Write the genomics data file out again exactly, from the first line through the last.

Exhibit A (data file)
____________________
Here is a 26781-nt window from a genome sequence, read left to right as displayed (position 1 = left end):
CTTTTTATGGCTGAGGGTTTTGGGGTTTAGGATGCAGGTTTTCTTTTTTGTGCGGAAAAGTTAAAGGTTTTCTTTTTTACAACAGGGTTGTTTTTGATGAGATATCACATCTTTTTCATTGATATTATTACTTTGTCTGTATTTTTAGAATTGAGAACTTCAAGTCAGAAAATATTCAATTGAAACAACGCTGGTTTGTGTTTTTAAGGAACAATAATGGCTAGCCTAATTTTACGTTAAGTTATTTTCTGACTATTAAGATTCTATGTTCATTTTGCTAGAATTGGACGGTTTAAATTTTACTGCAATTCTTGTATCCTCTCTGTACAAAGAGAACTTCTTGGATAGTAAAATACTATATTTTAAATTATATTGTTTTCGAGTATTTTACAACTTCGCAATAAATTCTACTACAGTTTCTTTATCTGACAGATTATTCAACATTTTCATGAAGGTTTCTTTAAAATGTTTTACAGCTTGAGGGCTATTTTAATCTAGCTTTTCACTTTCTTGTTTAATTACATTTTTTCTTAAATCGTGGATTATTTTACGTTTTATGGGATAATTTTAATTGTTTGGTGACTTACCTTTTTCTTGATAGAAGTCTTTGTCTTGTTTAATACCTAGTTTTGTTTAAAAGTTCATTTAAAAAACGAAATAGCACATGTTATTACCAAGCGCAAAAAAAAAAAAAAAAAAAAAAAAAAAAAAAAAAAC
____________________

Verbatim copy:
Here is a 26781-nt window from a genome sequence, read left to right as displayed (position 1 = left end):
CTTTTTATGGCTGAGGGTTTTGGGGTTTAGGATGCAGGTTTTCTTTTTTGTGCGGAAAAGTTAAAGGTTTTCTTTTTTACAACAGGGTTGTTTTTGATGAGATATCACATCTTTTTCATTGATATTATTACTTTGTCTGTATTTTTAGAATTGAGAACTTCAAGTCAGAAAATATTCAATTGAAACAACGCTGGTTTGTGTTTTTAAGGAACAATAATGGCTAGCCTAATTTTACGTTAAGTTATTTTCTGACTATTAAGATTCTATGTTCATTTTGCTAGAATTGGACGGTTTAAATTTTACTGCAATTCTTGTATCCTCTCTGTACAAAGAGAACTTCTTGGATAGTAAAATACTATATTTTAAATTATATTGTTTTCGAGTATTTTACAACTTCGCAATAAATTCTACTACAGTTTCTTTATCTGACAGATTATTCAACATTTTCATGAAGGTTTCTTTAAAATGTTTTACAGCTTGAGGGCTATTTTAATCTAGCTTTTCACTTTCTTGTTTAATTACATTTTTTCTTAAATCGTGGATTATTTTACGTTTTATGGGATAATTTTAATTGTTTGGTGACTTACCTTTTTCTTGATAGAAGTCTTTGTCTTGTTTAATACCTAGTTTTGTTTAAAAGTTCATTTAAAAAACGAAATAGCACATGTTATTACCAAGCGCAAAAAAAAAAAAAAAAAAAAAAAAAAAAAAAAAAAC